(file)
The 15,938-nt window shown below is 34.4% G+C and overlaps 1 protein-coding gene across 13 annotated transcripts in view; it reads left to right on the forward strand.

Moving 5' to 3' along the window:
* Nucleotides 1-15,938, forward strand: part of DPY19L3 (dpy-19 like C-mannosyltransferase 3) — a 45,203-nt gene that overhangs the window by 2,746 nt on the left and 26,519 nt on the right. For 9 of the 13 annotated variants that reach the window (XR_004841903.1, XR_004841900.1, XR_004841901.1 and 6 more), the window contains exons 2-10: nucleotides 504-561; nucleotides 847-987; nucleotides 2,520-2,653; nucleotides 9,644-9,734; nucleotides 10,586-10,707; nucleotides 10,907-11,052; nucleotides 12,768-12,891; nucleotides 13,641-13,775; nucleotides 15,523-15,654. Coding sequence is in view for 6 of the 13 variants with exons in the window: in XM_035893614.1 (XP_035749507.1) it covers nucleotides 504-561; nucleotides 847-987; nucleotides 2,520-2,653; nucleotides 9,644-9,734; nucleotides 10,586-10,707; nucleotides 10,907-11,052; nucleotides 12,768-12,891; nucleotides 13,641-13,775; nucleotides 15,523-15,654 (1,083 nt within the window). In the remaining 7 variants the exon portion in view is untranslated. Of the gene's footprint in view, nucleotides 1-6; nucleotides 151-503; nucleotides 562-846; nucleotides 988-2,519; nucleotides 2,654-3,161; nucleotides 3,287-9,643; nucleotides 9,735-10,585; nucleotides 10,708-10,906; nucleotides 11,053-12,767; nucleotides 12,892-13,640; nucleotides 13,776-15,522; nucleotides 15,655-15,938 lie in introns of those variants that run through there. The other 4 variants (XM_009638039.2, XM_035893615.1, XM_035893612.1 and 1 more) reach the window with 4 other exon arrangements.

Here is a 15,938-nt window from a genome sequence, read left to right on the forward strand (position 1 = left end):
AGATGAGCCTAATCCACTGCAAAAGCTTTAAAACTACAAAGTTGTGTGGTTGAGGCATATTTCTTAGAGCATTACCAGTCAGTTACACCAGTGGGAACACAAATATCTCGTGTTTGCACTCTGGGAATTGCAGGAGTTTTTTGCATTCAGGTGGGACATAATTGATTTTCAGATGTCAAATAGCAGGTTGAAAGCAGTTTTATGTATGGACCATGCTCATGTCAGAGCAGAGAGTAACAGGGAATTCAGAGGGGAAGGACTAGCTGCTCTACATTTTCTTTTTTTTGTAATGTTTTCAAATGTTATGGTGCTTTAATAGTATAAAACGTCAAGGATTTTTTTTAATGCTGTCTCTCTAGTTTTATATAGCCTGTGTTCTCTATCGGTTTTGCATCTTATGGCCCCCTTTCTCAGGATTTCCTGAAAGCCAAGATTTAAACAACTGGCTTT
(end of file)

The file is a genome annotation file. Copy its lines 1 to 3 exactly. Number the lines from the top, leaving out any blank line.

The 15,938-nt window shown below is 34.4% G+C and overlaps 1 protein-coding gene across 13 annotated transcripts in view; it reads left to right on the forward strand.

Moving 5' to 3' along the window:
* Nucleotides 1-15,938, forward strand: part of DPY19L3 (dpy-19 like C-mannosyltransferase 3) — a 45,203-nt gene that overhangs the window by 2,746 nt on the left and 26,519 nt on the right. For 9 of the 13 annotated variants that reach the window (XR_004841903.1, XR_004841900.1, XR_004841901.1 and 6 more), the window contains exons 2-10: nucleotides 504-561; nucleotides 847-987; nucleotides 2,520-2,653; nucleotides 9,644-9,734; nucleotides 10,586-10,707; nucleotides 10,907-11,052; nucleotides 12,768-12,891; nucleotides 13,641-13,775; nucleotides 15,523-15,654. Coding sequence is in view for 6 of the 13 variants with exons in the window: in XM_035893614.1 (XP_035749507.1) it covers nucleotides 504-561; nucleotides 847-987; nucleotides 2,520-2,653; nucleotides 9,644-9,734; nucleotides 10,586-10,707; nucleotides 10,907-11,052; nucleotides 12,768-12,891; nucleotides 13,641-13,775; nucleotides 15,523-15,654 (1,083 nt within the window). In the remaining 7 variants the exon portion in view is untranslated. Of the gene's footprint in view, nucleotides 1-6; nucleotides 151-503; nucleotides 562-846; nucleotides 988-2,519; nucleotides 2,654-3,161; nucleotides 3,287-9,643; nucleotides 9,735-10,585; nucleotides 10,708-10,906; nucleotides 11,053-12,767; nucleotides 12,892-13,640; nucleotides 13,776-15,522; nucleotides 15,655-15,938 lie in introns of those variants that run through there. The other 4 variants (XM_009638039.2, XM_035893615.1, XM_035893612.1 and 1 more) reach the window with 4 other exon arrangements.